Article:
From there, we get on a conference call with each committee and discuss every panel. NN staff sat on over 36 hours of calls over 3 weeks in March to make these decisions. These calls are time consuming, but we feel it’s important to look at every panel that people took the time to submit, so that’s what we do.
The discussions range from issues of policy positions and perspective to just plain “is anyone going to attend this panel?” We really look at diversity of the panels, making sure that panels aren’t “all white dudes” (as we’ve grown to call them, or #awd for short). Sometimes we see panels that lack diversity but there is another panel that we can combine into it to bring that diversity, and we do that. Other times we see 3 or 4 panels that have great perspectives on an issue, and we’ll combine all of them.
And we get a lot of duplicative submissions, probably because we’re all progressives and we have lots of the same things on our minds. If a panel gets declined, it’s frequently because there was a better panel on that topic, not because that topic won’t be covered.
For example, we had a lot of voter suppression/protection panel submissions this year. Part of that is because it's an election year and the question of voting access is always closer to the surface in election years, but also because the GOP has been rolling back voting rights in every state that they captured in 2010. (thanks for that, Alec. fuckers.) And in this instance we got submissions dealing with the suppression of from many angles: the suppression of Latino, African-American and Native American voters. Some of these panels dealt with ways to protect those groups, other submissions documented how we got to where we are. In the end, we decided to combine those submissions into one panel that deals with all those groups, and what is being done about it. (there will probably also be a panel on the coordinated way the GOP created these awful laws throughout the country)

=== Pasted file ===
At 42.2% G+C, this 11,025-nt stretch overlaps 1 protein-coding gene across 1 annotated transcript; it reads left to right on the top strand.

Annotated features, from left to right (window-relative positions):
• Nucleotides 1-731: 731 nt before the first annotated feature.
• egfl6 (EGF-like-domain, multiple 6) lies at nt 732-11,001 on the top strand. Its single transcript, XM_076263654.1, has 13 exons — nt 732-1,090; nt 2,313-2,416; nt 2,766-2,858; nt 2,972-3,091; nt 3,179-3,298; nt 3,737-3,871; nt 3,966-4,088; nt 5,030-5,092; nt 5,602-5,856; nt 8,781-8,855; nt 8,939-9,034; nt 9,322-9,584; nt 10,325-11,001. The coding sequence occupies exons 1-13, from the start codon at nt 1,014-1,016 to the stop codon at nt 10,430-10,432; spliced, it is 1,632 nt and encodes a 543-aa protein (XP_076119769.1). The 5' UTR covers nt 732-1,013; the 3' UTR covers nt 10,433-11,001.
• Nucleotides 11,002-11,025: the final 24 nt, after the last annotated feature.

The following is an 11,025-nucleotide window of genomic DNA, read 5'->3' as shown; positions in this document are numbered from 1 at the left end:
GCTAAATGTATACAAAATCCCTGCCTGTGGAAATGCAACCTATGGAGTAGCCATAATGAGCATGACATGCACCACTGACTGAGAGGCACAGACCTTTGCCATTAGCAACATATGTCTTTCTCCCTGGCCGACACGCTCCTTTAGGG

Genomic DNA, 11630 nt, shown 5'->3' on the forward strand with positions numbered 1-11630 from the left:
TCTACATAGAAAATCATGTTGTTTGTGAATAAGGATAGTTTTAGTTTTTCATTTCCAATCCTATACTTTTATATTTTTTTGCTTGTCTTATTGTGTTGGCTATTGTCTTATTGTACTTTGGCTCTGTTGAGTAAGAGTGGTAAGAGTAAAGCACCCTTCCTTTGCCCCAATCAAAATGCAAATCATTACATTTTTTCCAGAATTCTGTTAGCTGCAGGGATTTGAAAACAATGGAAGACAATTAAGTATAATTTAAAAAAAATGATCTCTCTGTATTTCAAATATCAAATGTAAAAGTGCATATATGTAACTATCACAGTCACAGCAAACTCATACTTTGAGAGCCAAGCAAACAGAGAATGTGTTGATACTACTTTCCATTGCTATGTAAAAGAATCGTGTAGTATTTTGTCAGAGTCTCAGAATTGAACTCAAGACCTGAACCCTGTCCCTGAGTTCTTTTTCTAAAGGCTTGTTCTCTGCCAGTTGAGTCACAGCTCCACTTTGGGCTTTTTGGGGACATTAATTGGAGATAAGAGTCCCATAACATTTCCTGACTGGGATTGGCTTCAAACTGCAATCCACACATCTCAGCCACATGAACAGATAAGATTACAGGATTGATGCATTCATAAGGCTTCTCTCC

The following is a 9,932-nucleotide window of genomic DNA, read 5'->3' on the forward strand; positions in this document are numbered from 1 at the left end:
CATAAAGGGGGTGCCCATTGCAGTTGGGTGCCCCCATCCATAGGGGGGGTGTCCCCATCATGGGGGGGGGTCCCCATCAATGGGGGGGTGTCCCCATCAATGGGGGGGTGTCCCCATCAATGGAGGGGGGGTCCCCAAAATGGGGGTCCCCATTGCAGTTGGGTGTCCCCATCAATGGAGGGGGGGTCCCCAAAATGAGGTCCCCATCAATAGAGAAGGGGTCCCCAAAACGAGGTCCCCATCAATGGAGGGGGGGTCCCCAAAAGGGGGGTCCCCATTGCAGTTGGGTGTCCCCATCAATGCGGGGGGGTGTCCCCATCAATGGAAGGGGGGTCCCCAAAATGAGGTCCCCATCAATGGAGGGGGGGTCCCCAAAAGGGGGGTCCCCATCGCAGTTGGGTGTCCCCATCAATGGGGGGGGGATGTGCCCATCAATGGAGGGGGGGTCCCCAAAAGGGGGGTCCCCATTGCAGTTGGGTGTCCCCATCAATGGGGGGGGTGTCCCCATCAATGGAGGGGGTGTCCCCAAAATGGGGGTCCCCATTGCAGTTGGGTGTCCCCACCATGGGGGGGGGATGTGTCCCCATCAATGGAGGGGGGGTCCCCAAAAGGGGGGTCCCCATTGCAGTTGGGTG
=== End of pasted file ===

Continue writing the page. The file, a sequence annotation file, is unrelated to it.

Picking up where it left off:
There was a great deal of concern expressed earlier this week about the fact that we had declined Navajo and Meteor Blades panel dealing with Native American voter suppression and voting access. We did this in the process described above, and with the knowledge that the Native American perspective would be represented on the panel. We've reached out to them this week and we're hopeful we'll be able to include one of their proposed panelists, but even if it's not a Native American from that list, we are committed to including that important voice in our panel on voter suppression.
And that’s how we decide what makes it out of the first round to the final committee. At this point we notify those panel organizers whose panels didn’t make it to the final round and those who’s did. This point in the NN12 process came the week of March 12.
So after all that, we do it over with the final committee. Which is made up of Mary, Raven and Nolan from NN staff and some members of our c3 and c4 boards. This time what we do is ask our final committee members to select the 70 panels they would like to see at NN12, keeping in mind the need for an agenda that covers a wide range of topics and both established and new voices.Then we get on another series of calls and discuss them, combine them and comment on them. However long it takes, we get down to the 70 panels we’ll see in Providence in June.
We're planning to announce the panels on our line up, right here, sometime in the first week or two of April. Stay tuned!
Now, I’m sure after you all read that you’re thinking there are ways to improve this process, and I’m sure there are. We improve it every year since we started taking public panel submissions with NN08. If you’ve got questions on things I didn’t cover, please leave them in the comments. [But I do want to explain the tools I’ve got at my disposal for this: Microsoft Excel, Microsoft Word – for mail merge – and Google docs. I searched around quite a bit last fall for an out-of-the-box online tool that would manage these submissions, scores, results, etc, but everything was way out of our budget. I found all of one that wasn’t over $5000, and that one had other issues. Despite them being a royal pain for me, Excel and Google Docs are nearly free, and that’s how we roll.]